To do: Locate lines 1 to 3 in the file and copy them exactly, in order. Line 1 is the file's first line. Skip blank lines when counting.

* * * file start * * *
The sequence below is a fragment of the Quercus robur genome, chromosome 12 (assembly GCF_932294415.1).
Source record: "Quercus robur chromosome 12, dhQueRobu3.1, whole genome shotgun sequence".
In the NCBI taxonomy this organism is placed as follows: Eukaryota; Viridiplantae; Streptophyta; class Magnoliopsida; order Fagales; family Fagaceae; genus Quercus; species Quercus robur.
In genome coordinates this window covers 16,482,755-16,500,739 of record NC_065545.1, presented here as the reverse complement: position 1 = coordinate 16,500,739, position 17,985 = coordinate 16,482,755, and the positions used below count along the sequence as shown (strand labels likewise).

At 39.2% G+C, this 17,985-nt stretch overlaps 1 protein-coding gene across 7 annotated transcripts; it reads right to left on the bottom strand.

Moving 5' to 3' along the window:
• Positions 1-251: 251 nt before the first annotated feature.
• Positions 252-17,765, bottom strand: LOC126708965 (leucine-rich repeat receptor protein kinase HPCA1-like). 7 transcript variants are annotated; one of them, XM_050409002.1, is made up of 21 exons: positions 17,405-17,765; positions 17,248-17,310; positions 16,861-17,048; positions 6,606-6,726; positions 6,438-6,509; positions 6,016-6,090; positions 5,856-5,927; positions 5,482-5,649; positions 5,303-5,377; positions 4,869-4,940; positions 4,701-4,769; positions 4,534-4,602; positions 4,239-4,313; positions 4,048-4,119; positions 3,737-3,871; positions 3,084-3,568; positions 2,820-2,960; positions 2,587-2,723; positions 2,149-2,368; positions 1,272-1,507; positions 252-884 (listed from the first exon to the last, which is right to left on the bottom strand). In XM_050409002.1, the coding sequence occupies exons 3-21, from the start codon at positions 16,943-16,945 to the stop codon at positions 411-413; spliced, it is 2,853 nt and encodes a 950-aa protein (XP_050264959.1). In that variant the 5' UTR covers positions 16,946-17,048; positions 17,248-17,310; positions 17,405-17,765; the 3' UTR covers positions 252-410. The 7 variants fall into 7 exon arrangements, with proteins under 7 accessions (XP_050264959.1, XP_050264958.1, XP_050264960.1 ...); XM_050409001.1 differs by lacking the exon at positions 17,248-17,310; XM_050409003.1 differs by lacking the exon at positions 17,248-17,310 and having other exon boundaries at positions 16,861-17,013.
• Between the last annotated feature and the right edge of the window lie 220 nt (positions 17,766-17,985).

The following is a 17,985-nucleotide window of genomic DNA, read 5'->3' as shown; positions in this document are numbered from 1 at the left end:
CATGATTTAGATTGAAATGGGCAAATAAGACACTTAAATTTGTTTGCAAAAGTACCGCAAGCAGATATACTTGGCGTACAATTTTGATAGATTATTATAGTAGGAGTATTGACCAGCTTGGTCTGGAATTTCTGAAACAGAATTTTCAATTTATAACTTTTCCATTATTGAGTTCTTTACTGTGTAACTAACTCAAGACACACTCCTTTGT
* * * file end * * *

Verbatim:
The sequence below is a fragment of the Quercus robur genome, chromosome 12 (assembly GCF_932294415.1).
Source record: "Quercus robur chromosome 12, dhQueRobu3.1, whole genome shotgun sequence".
In the NCBI taxonomy this organism is placed as follows: Eukaryota; Viridiplantae; Streptophyta; class Magnoliopsida; order Fagales; family Fagaceae; genus Quercus; species Quercus robur.